With precision and conviction, director GNR Kumaravelan has poignantly narrated one of the best father-son relationships on screen. Out of a handful of films dealing about human disabilities, Haridas undoubtedly tops the list for not being preachy.
It addresses a rapidly growing domestic issue with subtlety and unparalleled sensitivity. One might not find this film entertaining but it's unlikely to find reasons to hate it either.
Sivadas, a fearless cop on a mission inching closer to nabbing local rowdy Aadhi, is forced to leave the mission after he takes custody of his autistic son, Haridas, due to an unfortunate event. While the rest of the students of his age are school-goers and can speak fluently, Haridas still finds it extremely difficult to mouth a single word.
With great difficulty, the eight-year old boy is admitted to a school for normal kids. Amudhavalli, a teacher specialised in dealing with special children, is handed over the responsibility of Haridas. Over a period of time, he and his teacher develop a relationship beyond understanding.
Meanwhile, a visit to the doctor reveals that Haridas is not a disabled child but a special one who needs care and affection more than sympathy. As the father spends every passing minute with his son, he comes to learn about what he likes the most. What did the father discover and how does he help his son realise his dreams? This forms the rest of the story.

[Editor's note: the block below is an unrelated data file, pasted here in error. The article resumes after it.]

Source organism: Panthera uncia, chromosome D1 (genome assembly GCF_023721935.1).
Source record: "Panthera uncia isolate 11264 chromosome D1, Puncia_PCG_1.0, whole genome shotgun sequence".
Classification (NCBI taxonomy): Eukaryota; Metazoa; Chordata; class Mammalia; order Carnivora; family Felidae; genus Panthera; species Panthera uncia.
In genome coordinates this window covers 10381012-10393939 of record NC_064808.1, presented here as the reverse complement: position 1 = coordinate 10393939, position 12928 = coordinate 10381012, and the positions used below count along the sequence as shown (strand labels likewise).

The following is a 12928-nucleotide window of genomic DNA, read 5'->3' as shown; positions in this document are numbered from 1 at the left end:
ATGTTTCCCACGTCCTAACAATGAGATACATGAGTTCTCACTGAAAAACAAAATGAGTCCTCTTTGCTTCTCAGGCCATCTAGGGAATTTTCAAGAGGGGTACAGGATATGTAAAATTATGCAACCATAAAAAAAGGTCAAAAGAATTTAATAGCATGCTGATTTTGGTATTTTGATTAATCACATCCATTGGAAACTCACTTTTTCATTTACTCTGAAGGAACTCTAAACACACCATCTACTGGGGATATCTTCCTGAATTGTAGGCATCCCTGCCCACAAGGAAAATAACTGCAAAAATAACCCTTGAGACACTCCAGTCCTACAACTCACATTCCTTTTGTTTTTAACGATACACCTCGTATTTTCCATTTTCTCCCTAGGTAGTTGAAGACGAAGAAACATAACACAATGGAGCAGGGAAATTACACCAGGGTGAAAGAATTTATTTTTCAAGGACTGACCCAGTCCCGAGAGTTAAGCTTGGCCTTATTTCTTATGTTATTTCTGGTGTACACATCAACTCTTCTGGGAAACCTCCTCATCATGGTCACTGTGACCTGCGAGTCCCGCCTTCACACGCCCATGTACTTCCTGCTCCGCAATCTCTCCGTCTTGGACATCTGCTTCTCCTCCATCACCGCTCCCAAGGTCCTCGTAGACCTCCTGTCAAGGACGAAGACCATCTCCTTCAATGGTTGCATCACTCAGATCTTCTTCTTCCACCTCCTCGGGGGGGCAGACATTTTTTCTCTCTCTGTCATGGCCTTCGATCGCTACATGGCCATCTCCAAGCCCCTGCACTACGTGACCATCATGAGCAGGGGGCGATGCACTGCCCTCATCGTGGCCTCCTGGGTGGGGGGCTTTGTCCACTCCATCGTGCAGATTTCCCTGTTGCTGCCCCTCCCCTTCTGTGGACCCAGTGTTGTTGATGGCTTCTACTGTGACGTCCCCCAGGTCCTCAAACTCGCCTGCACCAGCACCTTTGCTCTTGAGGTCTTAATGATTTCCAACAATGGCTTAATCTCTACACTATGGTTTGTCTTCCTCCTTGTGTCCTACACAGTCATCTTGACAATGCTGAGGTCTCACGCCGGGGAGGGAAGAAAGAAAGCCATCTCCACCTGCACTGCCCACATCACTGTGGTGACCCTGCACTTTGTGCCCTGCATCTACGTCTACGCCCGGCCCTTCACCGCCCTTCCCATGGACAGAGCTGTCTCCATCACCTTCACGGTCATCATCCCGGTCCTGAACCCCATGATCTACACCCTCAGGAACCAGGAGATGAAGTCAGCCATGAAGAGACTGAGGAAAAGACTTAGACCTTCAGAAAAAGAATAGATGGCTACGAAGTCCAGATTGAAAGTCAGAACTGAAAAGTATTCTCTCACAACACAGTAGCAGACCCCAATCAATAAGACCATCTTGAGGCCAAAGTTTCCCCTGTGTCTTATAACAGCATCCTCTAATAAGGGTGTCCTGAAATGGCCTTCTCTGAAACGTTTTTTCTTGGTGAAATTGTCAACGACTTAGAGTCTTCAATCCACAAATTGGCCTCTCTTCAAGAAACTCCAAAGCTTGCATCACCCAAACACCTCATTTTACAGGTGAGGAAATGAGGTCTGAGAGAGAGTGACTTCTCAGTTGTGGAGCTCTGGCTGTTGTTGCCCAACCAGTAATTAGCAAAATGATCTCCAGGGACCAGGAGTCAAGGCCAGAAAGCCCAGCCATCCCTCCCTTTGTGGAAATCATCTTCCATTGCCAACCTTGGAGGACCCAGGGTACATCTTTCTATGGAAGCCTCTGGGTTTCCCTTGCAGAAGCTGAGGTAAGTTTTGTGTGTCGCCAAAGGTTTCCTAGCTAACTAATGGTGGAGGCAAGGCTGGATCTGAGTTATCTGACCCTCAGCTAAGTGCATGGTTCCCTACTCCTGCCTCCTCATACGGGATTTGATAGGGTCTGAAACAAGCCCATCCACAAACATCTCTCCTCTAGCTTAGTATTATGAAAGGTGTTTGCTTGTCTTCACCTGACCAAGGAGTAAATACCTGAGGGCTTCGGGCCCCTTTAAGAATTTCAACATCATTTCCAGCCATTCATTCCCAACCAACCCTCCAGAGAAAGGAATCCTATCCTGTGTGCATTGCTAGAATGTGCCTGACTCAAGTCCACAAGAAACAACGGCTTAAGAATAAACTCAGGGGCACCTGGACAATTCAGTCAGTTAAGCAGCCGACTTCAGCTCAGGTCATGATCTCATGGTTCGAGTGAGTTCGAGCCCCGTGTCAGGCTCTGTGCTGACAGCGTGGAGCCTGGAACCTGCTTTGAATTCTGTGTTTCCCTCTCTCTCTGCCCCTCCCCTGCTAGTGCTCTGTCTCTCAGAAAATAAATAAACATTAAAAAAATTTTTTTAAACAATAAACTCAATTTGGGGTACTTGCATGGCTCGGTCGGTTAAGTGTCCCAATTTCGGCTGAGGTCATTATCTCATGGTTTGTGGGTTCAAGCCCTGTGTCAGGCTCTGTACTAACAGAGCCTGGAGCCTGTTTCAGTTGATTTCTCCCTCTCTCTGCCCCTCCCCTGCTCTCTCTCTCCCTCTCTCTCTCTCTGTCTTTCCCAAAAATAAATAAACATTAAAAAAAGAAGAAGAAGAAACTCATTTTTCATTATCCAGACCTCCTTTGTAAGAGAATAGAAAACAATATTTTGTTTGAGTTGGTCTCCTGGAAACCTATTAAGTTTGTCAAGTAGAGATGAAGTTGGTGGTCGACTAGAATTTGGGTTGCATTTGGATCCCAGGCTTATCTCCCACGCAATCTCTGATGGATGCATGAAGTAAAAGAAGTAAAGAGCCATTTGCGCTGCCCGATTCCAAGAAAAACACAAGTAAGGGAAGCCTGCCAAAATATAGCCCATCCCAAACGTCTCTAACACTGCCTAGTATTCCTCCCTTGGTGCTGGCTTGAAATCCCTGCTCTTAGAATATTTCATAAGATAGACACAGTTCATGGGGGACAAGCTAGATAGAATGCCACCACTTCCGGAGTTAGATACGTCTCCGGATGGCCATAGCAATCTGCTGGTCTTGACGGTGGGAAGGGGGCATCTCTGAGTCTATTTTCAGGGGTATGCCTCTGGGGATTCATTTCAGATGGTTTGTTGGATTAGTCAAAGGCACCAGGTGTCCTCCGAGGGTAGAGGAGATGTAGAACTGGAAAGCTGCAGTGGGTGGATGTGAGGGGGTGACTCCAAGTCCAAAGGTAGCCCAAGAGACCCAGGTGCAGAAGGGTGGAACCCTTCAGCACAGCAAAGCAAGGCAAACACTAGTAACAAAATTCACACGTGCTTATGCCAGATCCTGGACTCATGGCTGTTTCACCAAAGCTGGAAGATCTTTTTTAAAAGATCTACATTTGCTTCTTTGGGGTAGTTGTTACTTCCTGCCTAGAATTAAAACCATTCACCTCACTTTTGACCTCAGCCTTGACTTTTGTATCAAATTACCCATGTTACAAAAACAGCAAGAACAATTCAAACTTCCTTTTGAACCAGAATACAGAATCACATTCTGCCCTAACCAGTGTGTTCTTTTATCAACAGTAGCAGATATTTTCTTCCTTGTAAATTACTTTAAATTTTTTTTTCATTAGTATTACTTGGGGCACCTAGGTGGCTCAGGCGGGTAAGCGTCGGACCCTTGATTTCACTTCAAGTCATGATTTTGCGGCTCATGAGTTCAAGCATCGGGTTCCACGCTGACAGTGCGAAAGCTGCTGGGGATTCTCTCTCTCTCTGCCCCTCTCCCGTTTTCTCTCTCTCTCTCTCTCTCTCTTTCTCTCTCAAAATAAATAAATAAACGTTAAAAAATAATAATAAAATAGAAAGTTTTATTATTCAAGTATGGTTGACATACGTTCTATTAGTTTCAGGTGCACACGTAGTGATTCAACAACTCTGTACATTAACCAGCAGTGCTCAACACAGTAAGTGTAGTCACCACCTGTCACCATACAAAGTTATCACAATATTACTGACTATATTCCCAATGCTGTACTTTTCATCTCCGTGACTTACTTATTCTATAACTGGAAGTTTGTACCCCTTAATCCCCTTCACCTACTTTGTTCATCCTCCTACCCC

Never in its entire running time does Haridas attempt to manipulate its characters under false pretext. It doesn't emotionally hijack the audiences with its narrative, but allows one and all to slip into the skin of the character Sivadas, played by Kishore.
The film brings to the fore a simple question - If you were a father of a similar child, what would you do? The answer to this question is in the film and the brilliance with which it is answered needs to be appreciated. Continue reading the review on the slideshow...